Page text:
The recent revelations that Ukrainian nationals are relocating to Ireland from other EU member states in order to claim more attractive benefits come as no surprise to me and are just another example of the abuse of our asylum process I have been informed of from local communities all across the country.
Some months ago, I highlighted that Ireland had at that stage a higher proportion of “Ukrainian” refugees per head of population than any other EU country with the exception of Poland, which is on the border of Ukraine.
Our proportion was approximately two and a half times the EU average despite the fact that we are the country furthest from the war zone.
The comments from Ms. Tymoshchuck, an activities facilitator for the Ukrainian Network in Ireland who revealed to Newstalk that people who may have left Ukraine years before the Russian invasion in February last year are now coming to Ireland for handsome handouts, confirm what every Irish person knows but what the government refuses to acknowledge.
Ukraine is a vast country with large areas unaffected by the war, and these parts of the country should be the first location to accommodate persons fleeing conflict. Instead, tourist accommodations are still widely available in Western Ukraine (while it is not in Ireland), and in much of the country, life goes on as normal.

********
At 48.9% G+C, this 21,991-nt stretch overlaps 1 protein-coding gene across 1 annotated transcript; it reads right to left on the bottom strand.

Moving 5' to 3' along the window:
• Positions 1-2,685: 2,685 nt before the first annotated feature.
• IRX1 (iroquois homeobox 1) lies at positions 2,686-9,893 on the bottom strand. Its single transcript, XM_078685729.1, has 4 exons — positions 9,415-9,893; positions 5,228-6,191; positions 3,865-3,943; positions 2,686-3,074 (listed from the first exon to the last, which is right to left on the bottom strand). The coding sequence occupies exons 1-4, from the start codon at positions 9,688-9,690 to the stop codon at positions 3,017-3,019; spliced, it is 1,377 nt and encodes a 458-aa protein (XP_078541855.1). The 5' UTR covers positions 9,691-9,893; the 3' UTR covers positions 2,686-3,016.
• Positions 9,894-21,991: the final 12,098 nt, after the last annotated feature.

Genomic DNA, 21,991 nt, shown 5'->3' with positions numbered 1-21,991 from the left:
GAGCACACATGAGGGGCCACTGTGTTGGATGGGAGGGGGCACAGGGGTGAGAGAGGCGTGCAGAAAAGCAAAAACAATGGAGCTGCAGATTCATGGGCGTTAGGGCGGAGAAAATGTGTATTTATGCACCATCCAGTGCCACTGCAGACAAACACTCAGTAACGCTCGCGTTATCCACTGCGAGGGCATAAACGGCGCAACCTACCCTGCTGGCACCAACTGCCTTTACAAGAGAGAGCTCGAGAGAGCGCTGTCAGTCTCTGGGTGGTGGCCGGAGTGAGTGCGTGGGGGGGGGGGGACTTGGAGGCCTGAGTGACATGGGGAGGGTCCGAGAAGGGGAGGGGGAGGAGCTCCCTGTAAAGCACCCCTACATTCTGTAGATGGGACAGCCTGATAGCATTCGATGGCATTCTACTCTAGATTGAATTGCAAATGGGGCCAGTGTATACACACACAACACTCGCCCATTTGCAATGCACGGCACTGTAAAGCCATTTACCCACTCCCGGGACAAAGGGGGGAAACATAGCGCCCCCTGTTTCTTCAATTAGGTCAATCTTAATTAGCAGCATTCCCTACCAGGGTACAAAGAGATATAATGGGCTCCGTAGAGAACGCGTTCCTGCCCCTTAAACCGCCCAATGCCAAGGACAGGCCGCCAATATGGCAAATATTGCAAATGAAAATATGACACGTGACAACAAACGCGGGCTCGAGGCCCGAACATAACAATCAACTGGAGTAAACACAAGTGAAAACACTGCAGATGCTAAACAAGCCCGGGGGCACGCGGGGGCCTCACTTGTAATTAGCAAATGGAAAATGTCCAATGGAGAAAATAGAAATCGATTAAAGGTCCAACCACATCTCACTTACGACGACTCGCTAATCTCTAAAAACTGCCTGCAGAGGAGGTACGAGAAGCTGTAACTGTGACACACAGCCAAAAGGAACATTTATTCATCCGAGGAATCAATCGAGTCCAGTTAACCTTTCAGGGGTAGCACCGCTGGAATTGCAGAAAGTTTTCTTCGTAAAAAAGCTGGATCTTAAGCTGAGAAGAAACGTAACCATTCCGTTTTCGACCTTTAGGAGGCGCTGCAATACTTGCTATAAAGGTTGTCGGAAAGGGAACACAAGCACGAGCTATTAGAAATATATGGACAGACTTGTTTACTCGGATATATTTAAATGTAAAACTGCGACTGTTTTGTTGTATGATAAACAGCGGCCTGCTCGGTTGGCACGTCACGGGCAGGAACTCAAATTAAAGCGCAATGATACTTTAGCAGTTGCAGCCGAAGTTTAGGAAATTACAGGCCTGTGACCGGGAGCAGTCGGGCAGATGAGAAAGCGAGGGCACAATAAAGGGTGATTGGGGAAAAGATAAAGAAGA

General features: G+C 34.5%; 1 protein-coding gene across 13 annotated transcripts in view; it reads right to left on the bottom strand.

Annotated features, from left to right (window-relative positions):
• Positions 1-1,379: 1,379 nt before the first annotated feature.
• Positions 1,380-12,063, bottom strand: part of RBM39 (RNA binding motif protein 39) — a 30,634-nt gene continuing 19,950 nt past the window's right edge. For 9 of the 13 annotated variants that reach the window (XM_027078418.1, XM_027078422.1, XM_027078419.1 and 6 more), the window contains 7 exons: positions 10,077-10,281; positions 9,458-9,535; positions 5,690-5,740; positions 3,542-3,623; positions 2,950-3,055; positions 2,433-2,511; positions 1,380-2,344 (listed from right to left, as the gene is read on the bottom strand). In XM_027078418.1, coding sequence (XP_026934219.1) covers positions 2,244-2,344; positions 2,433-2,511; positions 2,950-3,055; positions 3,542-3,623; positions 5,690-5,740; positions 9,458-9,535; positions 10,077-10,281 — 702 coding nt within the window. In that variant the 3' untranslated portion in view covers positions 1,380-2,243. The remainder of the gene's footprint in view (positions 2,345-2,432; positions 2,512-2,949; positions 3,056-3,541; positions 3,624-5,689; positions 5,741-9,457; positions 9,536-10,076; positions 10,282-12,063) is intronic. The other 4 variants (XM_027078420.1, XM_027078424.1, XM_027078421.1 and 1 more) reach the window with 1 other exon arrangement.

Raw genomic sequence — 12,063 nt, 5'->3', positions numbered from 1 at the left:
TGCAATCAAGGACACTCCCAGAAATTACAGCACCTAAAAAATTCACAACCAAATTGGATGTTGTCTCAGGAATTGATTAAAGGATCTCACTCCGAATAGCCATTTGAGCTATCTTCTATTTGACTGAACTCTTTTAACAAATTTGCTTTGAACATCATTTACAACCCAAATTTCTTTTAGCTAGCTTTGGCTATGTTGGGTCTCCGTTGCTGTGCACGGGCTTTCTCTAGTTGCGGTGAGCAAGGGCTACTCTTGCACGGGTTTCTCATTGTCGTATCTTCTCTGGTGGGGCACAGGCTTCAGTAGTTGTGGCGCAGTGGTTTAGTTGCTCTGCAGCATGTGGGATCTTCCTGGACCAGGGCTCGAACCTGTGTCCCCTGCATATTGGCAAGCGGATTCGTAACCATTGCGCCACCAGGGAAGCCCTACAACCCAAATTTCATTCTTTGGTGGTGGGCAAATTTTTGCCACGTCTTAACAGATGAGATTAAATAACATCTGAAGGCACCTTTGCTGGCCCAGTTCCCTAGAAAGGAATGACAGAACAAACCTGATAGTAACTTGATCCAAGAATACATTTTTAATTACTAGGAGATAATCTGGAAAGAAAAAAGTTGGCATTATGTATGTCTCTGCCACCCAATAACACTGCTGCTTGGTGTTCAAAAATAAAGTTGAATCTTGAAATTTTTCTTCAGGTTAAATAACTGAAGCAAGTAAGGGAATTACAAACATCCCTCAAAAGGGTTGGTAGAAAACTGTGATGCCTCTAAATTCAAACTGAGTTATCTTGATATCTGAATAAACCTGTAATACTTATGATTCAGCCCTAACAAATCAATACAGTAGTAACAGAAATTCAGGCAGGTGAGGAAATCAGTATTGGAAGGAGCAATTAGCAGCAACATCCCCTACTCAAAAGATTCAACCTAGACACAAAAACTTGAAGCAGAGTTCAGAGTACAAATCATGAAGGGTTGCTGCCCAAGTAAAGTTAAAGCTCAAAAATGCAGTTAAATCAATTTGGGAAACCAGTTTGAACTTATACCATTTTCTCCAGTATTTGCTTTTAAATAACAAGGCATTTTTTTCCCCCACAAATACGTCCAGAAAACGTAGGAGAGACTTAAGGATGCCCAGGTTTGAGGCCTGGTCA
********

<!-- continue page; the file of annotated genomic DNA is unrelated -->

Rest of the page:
Ireland seeks to limit Ukrainian benefits as 30% of recent new arrivals come from other EU member states
Calls to make Ireland’s welfare system less attractive for safe Ukrainian nationals living elsewhere in Europe have sparked a split among coalition government members
Those who are legitimate refugees and who have a good reason for Ireland to be their first port of call should be accommodated here, but it appears to me that the government is using this crisis to push its agenda of dramatically increasing Ireland’s population as expressed in its “Ireland 2040” program, without any regard to the impact on the present housing crisis or indeed on long-term social stability.
Furthermore, a number of volunteers involved in the refugee centers in Clare have confirmed to me privately that many of the new arrivals are not remotely connected with Ukraine, and this highlights the complete shambles that our asylum policy has become.
Undocumented persons are coming to Ireland and claiming Ukrainian origin without any proof, and indeed often without even the ability to speak Ukrainian. We have all also heard many stories of such “refugees” returning to Ukraine to receive medical care or dental treatment because the waiting times here are too long.
Ireland’s support systems are much too generous, and our virtue-signalling government seems intent on placing the interests of refugees, whether bogus or legitimate, ahead of the needs of the Irish people. Until the level of support is drastically reduced we will inevitably be subject to “refugee tourism”.
This whole sorry process has not just undermined the provision of services and the housing market in this country, it has the potential to seriously undermine social stability in the near future, if it is not doing so already.
It is clear that many of the refugees have no intention of ever returning to their home countries, and the enormous citizen awarding ceremonies, held now nearly every month in this country, are a clear sign that this is not a policy of short-term humanitarian aid, but a long term policy of population adjustment.
Michael Leahy is the chairman of the Irish Freedom Party and a candidate for the Ireland South constituency in the forthcoming European Parliament elections